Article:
adverse effect, heat transmission, concrete core activation, heat pump, thermal storage capacity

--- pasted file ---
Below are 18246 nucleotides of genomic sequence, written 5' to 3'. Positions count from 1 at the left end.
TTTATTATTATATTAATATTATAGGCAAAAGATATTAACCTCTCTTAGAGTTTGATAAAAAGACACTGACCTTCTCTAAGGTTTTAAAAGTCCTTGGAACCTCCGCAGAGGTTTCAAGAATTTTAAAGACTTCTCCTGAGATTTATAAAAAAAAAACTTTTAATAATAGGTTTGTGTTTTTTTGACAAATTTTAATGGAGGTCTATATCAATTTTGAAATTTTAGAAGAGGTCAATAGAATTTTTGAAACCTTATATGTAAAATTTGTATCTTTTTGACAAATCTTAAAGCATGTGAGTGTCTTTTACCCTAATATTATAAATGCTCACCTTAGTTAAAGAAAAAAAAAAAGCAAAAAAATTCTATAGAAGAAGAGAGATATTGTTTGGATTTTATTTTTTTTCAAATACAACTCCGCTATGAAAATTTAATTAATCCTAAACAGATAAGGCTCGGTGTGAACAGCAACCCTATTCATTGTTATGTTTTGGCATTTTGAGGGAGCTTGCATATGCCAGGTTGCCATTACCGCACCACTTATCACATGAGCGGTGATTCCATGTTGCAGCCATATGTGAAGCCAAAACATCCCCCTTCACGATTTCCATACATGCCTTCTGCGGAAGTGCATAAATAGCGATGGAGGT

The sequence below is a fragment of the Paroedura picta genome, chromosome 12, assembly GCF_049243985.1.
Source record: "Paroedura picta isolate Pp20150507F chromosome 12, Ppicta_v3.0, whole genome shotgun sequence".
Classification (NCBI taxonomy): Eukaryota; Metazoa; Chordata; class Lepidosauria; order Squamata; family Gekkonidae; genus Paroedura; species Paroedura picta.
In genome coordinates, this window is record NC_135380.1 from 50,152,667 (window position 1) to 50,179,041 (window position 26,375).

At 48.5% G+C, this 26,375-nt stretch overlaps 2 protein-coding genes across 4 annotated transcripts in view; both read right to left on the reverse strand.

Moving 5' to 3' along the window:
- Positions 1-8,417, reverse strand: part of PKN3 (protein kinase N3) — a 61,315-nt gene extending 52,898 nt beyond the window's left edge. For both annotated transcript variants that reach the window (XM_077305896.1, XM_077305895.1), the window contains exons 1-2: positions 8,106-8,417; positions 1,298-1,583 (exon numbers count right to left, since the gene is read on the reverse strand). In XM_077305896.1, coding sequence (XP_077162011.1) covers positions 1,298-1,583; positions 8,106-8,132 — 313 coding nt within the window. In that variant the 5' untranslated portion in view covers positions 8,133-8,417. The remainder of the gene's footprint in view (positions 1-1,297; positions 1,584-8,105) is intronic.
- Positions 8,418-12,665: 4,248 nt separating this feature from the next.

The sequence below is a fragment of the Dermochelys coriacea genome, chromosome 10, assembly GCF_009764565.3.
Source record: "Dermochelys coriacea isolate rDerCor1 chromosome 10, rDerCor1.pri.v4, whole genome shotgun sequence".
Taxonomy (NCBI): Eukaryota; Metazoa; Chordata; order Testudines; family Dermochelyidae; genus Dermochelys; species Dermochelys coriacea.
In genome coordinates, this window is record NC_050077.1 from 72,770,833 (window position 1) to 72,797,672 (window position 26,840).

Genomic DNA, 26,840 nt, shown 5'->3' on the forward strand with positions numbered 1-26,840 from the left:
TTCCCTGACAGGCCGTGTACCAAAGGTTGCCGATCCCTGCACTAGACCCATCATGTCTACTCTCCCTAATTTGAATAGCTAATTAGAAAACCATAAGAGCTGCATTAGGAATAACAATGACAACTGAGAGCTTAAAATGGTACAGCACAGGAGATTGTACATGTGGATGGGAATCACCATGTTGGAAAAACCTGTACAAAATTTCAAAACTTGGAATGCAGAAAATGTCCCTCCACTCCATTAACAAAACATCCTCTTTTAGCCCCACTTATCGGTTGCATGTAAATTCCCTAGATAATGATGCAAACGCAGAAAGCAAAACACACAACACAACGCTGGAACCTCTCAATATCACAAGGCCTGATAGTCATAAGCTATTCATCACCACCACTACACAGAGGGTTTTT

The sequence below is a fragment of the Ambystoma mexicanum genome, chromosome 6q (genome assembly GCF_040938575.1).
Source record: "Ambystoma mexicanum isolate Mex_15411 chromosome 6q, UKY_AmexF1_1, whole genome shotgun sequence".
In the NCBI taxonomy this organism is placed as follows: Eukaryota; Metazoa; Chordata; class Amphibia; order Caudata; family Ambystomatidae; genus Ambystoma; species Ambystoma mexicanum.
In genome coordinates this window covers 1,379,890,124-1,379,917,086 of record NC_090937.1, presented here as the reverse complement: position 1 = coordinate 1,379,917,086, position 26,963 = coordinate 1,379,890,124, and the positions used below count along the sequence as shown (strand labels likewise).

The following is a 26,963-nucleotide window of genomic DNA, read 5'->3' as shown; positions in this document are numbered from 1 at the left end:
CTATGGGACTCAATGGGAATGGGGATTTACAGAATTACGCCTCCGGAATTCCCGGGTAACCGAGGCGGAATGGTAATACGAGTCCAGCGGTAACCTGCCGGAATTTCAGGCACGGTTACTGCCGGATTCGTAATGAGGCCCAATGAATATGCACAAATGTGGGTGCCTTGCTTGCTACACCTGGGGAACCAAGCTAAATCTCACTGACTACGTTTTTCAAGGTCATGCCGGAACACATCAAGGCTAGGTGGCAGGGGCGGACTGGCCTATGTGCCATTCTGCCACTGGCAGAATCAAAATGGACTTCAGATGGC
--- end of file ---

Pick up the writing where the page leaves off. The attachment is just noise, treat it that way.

During the last years thermal insulation of commercial buildings has been improved resulting in a decreasing demand for heat energy. However, due to lower heat transmission through the facade in office and administration buildings, adverse effects can arise in summer. Through the better insulated facade, the nocturnal heat loss is strongly reduced. Together with the internal heat loads and the increased comfort requirements of the users a cooling demand in winter and during the transitional period is required. Therefore, more energy efficient buildings that have relatively low energy requirements for heating and cooling are in demand today. The heating and cooling of office and administrative buildings with environmental energies from soil, groundwater and outside air are energetically and economically very interesting. Conventional air conditioning systems generally require low system temperatures and are suitable only for limited use of environmental energy. To counteract this effect the thermal concrete core activation is particularly efficient. Water-carrying pipe systems for year-round temperature control of buildings are installed in the solid components with high heat storage capacity. If these pipes are directly supplied with cold from the ground or from a cooling tower in the surrounding air, only the energy to transport the cold water to the user is needed. The heat requirements in winter can also be covered in part with environmental energy by heat pumps. With the use of cooling towers the supply (low outside air temperatures during the night) and the demand of the building (cooling during the day) has a temporal shift. Therefore, the thermal storage capacity of the solid components is important for the temporal displacement of energy peaks. The large heat transfer surfaces allow for a significant heat and cooling capacity already at temperatures with small under- and overheat. Heat supply and heat discharge are under constant change throughout the year. This paper provides a guideline for planning and execution of concrete core activation systems.